If you're a resident of Minnesota and leave behind more than $3 million (for deaths occurring in 2023), your estate might have to pay Minnesota estate tax. The Minnesota estate tax is different from the federal estate tax, which is imposed on estates worth more than $12.92 million (for deaths in 2023). So even if your estate isn't large enough to owe federal estate tax, it might still owe Minnesota estate tax.
But it's not just state residents who might owe Minnesota estate tax. If you're a nonresident but own real estate or other tangible assets (a boat or plane, for example) located in Minnesota, your estate might also need to file a Minnesota estate tax return.
If the gross estate of a Minnesota resident has a value of more than $3 million, the personal representative or executor of the estate must file a state estate tax return. (Smaller estates won't need to file a return.) Your gross estate will include just about all of the property you own at your death:
If you own assets with someone else, generally only your share will be included in your estate. In other words, if you and your spouse own your house, half of its value would be included in your estate.
Notably, your gross estate also includes non-probate assets. For example, the property you hold in a revocable living trust avoids probate, but it does not avoid estate taxes, and is counted in your gross estate.
In Minnesota, gifts made within three years of death might also subject to estate tax. This law aims to prevent people from reducing their estate tax liability by giving away their property shortly before they die. However, the tax applies only to gifts that are taxable under federal law—that is, gifts larger than $17,000 per recipient per year. In other words, gifts less than $17,000 (per recipient, per year) would not be subject to Minnesota estate tax. Moreover, each individual in a couple can give away $17,000, per recipient, per year, without the tax applying.
Although this law makes giving large gifts less attractive, it still leaves plenty of room for reducing the size of an estate through tax-free gifting.
Example: If a couple leaves $17,000 to each of their three children and the children's spouses (that is, each person in the couple makes a gift of $17,000 to six separate people), after five years, the couple will have reduced their estate by $1,020,000.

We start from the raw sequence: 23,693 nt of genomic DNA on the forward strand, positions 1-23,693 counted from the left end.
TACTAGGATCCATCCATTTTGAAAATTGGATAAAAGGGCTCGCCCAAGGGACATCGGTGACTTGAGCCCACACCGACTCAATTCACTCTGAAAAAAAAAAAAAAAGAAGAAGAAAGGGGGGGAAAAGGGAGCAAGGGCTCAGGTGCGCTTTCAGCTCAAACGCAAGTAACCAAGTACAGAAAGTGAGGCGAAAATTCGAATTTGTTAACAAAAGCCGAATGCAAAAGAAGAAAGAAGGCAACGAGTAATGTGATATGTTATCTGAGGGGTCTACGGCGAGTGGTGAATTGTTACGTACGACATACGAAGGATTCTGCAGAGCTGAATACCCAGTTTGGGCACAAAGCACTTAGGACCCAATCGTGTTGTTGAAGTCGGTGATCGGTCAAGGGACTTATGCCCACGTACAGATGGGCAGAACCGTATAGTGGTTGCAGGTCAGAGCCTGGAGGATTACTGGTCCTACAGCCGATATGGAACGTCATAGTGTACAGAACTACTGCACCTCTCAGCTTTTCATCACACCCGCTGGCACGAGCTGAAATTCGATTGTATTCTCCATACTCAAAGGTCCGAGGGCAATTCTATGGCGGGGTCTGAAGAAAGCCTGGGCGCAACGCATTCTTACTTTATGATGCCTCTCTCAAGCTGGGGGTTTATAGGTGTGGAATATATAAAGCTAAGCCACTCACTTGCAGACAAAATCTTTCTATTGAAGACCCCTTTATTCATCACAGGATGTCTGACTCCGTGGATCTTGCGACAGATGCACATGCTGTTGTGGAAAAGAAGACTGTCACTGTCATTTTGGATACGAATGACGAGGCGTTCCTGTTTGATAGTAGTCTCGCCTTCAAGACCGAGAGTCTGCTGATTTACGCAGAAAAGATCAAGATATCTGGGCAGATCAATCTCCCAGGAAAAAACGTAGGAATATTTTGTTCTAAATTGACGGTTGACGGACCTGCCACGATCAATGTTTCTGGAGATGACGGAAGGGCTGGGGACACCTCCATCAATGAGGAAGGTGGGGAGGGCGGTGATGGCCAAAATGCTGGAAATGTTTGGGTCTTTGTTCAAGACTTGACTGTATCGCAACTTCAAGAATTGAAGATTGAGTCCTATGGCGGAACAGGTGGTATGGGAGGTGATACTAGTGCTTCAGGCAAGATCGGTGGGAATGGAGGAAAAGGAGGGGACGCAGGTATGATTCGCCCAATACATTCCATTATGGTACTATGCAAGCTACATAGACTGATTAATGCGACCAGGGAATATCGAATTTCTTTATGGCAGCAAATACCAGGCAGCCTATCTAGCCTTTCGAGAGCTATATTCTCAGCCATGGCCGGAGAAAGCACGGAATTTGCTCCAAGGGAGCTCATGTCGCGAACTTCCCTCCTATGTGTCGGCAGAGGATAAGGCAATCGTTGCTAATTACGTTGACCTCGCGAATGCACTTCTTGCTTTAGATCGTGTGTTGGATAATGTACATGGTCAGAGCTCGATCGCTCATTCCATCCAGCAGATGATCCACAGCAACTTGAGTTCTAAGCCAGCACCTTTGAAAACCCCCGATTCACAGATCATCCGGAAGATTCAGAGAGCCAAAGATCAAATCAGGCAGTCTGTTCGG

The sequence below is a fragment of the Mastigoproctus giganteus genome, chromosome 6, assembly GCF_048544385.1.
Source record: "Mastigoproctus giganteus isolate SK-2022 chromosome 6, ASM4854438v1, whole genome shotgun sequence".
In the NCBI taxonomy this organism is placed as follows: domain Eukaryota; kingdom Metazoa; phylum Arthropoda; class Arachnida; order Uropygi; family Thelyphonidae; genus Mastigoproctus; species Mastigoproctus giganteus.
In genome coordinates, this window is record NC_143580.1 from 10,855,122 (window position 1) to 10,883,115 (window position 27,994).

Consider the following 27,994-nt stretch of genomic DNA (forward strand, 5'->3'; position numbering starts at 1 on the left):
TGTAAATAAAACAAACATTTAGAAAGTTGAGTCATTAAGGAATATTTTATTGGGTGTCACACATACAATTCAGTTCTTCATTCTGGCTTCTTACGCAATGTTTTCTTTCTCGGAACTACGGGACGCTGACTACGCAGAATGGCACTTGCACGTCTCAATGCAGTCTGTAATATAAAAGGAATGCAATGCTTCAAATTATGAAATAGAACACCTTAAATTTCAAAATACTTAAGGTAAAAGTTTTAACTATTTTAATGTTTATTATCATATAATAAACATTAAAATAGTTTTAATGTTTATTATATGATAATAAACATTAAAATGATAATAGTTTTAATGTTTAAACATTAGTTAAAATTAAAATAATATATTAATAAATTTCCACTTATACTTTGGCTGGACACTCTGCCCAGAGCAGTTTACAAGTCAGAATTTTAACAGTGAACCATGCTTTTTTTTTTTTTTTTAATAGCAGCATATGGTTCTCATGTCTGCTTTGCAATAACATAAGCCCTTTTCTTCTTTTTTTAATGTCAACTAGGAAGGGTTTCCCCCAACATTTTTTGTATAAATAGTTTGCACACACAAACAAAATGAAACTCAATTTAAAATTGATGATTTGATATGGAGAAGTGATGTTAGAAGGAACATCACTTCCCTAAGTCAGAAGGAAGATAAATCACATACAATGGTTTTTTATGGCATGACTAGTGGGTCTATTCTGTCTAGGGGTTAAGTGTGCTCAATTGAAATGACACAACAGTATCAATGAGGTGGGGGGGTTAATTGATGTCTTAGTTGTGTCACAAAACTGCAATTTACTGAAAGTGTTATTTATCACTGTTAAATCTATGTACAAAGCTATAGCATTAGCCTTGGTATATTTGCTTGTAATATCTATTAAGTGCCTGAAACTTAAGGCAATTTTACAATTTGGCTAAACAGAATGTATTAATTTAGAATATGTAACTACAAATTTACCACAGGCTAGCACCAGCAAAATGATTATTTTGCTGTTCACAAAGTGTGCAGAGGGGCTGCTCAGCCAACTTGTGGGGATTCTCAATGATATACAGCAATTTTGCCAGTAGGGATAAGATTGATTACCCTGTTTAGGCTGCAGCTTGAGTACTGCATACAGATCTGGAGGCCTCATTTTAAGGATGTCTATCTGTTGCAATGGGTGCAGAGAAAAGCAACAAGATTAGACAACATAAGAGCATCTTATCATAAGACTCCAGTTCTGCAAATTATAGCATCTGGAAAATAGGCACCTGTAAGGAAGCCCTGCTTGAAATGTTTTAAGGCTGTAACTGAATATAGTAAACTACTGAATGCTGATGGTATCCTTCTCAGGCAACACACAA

Even if a Minnesota estate tax return must be filed, it doesn't necessarily mean that the estate will owe estate tax. Your executor might also be able to take certain deductions from the gross estate. These deductions might lower the value of your estate below $3 million, in which case the estate will not owe estate tax.
If you leave behind a small business or family farm when you die, your estate might qualify for a special $2 million deduction from Minnesota estate tax. (See the Minnesota Department of Revenue.)
To qualify, a small business must meet several requirements, including:
Many of the requirements are the same for a farm, but there are some additional hurdles to clear. Talk to an experienced estate planning lawyer if you think your farm or business could qualify for this special estate tax exemption; the rules can get quite complicated.
If your estate owes estate tax, how much will it actually owe? In Minnesota, the tax rate currently ranges from 13 to 16%. Within this range, the larger the size of the estate, the higher the tax rate. (Compare these rates to the current federal rate of 40%.) See the Minnesota Department of Revenue's estate tax rate chart.
If a Minnesota return is necessary, the executor must file the return 15 months after the date of death (nine months after the death plus an automatic six-month extension). However, the tax itself (or an estimate) must be paid within 9 months after the date of death, or penalties and interest will accrue on the unpaid amount. Professional help (someone experienced with estate tax, not just regular income tax) will likely be necessary to prepare these complicated tax returns.
The Minnesota Revenue Department provides downloadable estate tax forms and instructions.
For more on estate planning issues specific to Minnesota, see Nolo's Minnesota Estate Planning section.